After yesterday's self-indulgence with the Burnished Brass picture, you might have expected something more sober this morning. But you would have been wrong. Another moth which I cannot resist photographing and showing is the Gold Spot, or possibly the closely-related Lempcke's Gold Spot; the differences are too fine for a crude observer such as myself to detect. Especially when it chooses to settle in a delta shape, as this one did.
The position shows the teardrop nature of the main reflective/refractive scale sections and also the cheery tuft of hair on its head which reminds me of a cheeky-chappy singer of my youth, Joe Brown - remember him? It was altogether a cheerful assembly in the eggboxes and on the trap itself, including these three Centre-barred Sallows, in varying condition. The fourth picture shows the third moth upside down and looking rather startled after I upset it from its nook on the bulbholder and before it landed safely on my palm.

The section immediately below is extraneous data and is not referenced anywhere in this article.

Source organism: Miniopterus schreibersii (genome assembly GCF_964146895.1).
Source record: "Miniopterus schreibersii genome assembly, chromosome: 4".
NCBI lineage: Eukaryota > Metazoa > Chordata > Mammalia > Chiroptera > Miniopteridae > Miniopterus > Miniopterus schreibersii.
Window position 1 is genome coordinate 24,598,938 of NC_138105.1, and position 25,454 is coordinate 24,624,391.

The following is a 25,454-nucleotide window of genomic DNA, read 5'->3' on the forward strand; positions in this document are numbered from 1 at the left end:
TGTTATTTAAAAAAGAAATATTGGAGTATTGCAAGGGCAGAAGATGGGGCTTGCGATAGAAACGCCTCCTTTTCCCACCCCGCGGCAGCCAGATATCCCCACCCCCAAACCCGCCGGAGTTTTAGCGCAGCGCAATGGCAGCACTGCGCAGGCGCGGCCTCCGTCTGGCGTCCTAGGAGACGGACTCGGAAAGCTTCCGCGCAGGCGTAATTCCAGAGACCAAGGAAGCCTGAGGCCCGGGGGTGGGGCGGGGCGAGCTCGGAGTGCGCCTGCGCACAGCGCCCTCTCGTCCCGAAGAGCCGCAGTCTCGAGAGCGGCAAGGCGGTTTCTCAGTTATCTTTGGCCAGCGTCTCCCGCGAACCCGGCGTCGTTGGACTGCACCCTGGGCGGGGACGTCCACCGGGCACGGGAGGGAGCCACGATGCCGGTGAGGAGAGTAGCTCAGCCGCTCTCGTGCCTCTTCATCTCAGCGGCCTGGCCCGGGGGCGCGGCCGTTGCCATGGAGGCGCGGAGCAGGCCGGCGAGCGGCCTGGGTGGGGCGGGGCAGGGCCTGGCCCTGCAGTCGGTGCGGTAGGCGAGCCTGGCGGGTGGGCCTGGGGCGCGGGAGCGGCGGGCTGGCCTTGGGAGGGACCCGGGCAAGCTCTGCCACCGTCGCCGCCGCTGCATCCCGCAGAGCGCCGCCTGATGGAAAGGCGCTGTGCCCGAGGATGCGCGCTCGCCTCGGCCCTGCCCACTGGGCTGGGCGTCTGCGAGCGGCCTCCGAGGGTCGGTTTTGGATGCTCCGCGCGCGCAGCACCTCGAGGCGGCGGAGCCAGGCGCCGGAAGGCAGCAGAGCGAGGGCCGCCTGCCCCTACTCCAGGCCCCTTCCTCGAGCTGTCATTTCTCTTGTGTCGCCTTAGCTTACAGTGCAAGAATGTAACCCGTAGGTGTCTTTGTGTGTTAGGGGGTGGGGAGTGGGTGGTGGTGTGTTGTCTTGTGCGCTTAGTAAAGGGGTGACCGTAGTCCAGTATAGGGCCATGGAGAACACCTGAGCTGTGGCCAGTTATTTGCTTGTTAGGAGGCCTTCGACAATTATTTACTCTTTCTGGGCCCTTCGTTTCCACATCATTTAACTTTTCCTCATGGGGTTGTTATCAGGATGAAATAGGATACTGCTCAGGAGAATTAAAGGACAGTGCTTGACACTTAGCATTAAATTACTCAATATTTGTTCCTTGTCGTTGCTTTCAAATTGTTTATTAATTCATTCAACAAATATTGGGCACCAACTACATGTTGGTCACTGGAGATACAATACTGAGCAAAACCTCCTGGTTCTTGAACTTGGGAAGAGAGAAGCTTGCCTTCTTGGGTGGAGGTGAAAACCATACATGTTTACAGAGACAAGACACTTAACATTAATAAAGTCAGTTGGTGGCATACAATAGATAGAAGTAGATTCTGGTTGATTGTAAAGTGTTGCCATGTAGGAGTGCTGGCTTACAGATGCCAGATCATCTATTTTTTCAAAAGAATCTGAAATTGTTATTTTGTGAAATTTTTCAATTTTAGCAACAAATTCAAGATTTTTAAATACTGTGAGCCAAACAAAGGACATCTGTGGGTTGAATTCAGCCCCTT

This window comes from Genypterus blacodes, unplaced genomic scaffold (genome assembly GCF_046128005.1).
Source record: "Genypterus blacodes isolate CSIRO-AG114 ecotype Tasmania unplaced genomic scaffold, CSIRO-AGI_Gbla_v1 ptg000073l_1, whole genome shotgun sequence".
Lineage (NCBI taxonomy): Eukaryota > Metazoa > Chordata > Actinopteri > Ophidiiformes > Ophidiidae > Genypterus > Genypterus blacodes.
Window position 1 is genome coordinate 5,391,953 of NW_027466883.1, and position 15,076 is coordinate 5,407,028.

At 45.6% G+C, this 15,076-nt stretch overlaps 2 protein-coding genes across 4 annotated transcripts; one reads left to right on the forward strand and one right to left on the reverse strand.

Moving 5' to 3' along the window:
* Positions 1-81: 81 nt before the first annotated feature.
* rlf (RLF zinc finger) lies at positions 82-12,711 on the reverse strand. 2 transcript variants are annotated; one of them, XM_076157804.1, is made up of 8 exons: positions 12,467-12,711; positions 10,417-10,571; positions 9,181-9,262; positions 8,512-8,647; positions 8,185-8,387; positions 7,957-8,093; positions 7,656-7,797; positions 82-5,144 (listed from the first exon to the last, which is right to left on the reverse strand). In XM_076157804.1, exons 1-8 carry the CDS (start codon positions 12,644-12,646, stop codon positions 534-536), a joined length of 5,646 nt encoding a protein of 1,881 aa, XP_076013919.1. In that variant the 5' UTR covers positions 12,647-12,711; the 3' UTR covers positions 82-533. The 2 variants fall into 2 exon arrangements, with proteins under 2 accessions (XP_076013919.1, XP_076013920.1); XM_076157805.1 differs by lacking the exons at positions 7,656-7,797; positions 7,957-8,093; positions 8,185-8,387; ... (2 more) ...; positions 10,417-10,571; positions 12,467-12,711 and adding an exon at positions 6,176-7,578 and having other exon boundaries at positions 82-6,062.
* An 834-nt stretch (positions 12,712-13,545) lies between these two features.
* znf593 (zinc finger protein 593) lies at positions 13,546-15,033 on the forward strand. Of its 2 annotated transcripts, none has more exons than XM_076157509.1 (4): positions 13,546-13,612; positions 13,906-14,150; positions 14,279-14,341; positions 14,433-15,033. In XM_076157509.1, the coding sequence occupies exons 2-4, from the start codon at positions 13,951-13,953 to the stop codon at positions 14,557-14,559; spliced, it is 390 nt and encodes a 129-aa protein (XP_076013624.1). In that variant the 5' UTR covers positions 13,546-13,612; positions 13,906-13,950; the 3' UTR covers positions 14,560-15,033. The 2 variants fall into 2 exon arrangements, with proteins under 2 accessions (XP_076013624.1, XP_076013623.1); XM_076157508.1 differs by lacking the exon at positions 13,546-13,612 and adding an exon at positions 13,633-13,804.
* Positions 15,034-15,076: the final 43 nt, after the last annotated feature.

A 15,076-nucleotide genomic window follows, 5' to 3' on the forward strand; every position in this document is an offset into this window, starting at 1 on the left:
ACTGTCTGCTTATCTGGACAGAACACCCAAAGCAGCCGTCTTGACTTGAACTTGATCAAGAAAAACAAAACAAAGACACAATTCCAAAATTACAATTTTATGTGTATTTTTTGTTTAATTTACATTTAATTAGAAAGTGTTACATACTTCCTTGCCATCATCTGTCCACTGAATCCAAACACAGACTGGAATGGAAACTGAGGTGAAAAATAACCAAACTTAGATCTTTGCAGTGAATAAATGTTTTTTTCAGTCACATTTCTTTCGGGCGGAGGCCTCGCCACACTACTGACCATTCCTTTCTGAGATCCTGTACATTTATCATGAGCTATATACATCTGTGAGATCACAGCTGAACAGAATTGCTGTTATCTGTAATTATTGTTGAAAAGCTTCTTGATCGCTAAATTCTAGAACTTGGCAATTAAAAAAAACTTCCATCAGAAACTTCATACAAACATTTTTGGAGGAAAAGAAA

Another extremely agreeable visitor was the Gothic moth below, appropriately because yesterday P and I spent a couple of hours in York Minister at a good friend's memorial service. The delicate tracery on the wings of this species, a lover of damp surroundings and weedy hedgerows and therefore at home here, is delightfully delicate in exactly the manner of the great cathedral's Gothic architecture, left.
I also recorded the year's first 'Darth Vader Moth', the Black Rustic immediately below, and the two other gentlemen (or possibly ladies) in my final pair of pictures. These are common moths for this time of year but I always get in a tizz and need time to tell these sort of average-brown-or-grey moths apart, I haven't yet had enough. I will, however, guess as follows: 1. Vine's Rustic. 2. Square-spot Rustic. If correct, that's three rustics in a row.